It is a rare combination, and extremely fruitful. Churchland roots morality firmly in the social emotions rather than in some abstract principles, yet shows us how and why these principles nevertheless emerge. For sociality, the important result was that the ambit of me extends to include others -- me-and-mine. Offspring, mates, and kin came to be embraced in the sphere of me-ness; we nurture them, fight off threats to them, keep them warm and safe.
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Reviews 27 What is morality? Where does it come from? And why do most of us heed its call most of the time? In Braintrust, neurophilosophy pioneer Patricia Churchland argues that morality originates in the biology of the brain.
Moral values, Churchland argues, are rooted in a behavior common to all mammals — the caring for offspring. Separation and exclusion cause pain, and the company of loved ones causes pleasure; responding to feelings of social pain and pleasure, brains adjust their circuitry to local customs.
In this way, caring is apportioned, conscience molded, and moral intuitions instilled. Churchland is professor emerita of philosophy at the University of California, San Diego, and an adjunct professor at the Salk Institute. Her books include Brain-Wise and Neurophilosophy. With a series of examples, she rejects the idea that morality is a set of rules and codes handed down from on high, without which we would all behave badley.
In my view, by illuminating the biological foundations on which caring, cooperation and social understanding are based, and by arguing against simplistic views about innateness and divine ordination, Churchland has delineated the conceptual space still to be navigated concerning which actions are morally right, how we come to those decisions, and how we justify them. Roskies, Nature "Churchland provides an important service in Braintrust by applying recent scientific research to moral concerns.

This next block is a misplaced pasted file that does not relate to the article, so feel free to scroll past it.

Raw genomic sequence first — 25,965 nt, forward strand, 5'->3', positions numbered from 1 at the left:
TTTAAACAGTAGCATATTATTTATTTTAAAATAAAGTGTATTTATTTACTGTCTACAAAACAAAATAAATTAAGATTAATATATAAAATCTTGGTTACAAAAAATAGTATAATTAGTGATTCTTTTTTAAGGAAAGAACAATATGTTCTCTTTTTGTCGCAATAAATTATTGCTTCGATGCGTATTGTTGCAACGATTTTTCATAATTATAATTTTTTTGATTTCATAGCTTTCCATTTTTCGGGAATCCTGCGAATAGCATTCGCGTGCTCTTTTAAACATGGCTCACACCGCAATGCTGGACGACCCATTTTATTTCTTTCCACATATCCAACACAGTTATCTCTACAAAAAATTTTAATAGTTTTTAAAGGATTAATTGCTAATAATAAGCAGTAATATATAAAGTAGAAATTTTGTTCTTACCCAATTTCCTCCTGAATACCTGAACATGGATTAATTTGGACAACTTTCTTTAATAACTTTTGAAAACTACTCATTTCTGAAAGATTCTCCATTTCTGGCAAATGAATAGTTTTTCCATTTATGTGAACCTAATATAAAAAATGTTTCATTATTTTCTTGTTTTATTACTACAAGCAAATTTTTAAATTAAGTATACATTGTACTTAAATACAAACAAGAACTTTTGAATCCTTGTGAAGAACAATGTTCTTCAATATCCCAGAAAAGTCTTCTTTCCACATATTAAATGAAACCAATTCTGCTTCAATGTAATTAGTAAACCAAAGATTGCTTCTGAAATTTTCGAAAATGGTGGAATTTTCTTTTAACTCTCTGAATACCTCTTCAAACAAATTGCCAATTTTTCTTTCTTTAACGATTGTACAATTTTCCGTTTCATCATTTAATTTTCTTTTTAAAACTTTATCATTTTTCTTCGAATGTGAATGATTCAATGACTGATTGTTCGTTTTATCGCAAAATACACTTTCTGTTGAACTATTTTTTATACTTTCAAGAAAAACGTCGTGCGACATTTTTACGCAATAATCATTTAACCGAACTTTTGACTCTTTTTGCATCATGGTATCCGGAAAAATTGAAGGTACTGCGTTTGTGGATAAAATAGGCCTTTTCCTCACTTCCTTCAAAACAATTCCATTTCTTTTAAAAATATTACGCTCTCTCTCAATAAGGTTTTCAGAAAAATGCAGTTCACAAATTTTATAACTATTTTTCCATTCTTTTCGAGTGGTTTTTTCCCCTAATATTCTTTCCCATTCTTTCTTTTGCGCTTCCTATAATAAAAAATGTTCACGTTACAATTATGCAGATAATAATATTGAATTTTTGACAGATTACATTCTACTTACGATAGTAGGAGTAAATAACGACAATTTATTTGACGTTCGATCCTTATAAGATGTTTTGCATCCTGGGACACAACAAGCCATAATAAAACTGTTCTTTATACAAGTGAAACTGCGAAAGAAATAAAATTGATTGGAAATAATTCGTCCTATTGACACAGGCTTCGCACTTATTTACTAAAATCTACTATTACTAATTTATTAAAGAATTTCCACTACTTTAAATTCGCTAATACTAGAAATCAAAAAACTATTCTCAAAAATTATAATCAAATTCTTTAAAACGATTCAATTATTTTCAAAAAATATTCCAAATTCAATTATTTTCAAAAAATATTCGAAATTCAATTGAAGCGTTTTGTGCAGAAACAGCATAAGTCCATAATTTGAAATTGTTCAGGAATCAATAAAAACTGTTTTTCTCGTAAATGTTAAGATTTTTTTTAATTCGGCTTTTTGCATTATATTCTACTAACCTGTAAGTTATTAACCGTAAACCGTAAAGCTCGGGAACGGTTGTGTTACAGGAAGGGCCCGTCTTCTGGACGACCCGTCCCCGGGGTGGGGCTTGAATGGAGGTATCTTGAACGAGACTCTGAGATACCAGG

Mathis, Science "Intriguing. The puzzle that concerns [Churchland] above all is whether morality can be explained or justified by science. She is a brilliantly precise and often slyly funny demolisher of exaggerated claims. According to neurophilosopher Patricia S.
Churchland in her book Braintrust, morality originates in the brain. She argues that over time the human brain evolved to feel social pain and pleasure. As humans evolved to care about the wellbeing of others, they also developed a sense of morality. In bringing together aspects of philosophy and neuroscience, Churchland presents a persuasive argument that morality is not shaped solely by religious or social forces but, instead, also draws on hormonal triggers, genes, and brain evolution.
This influential work is likely to be a valuable resource for anyone seeking to gain a fresh, exciting perspective on an oft-discussed area of philosophy.
Particularly those made by scientists and non-religious philosophers. And the time is ripe for this sort of coverage. Instead, sit back and let Churchland run her ideas past you. Even a philosopher friend was fuzzy on the details. But now, with a new book, Braintrust: What Neuroscience Tells Us about Morality, she is taking her perspective into fresh terrain: ethics.
Hers is a bottom-up, biological story, but, in her telling, it also has implications for ethical theory. Morality turns out to be not a quest for overarching principles but rather a process and practice not very different from negotiating our way through day-to-day social life.
But it is also humanistic. For [Churchland], although the capacities that make us moral are the products of evolution and can be explained in detail by neuroscience, the content of morality is very importantly the product of human culture. This smart, lucid and often entertaining book will give any curious mind a good overview of how the brain learns to distinguish right from wrong. As such, the book will appeal not only to students but also to a wider audience who might be keen to attend to a reliable, constructive, scientifically grounded, and clearly unfolding narration about human life.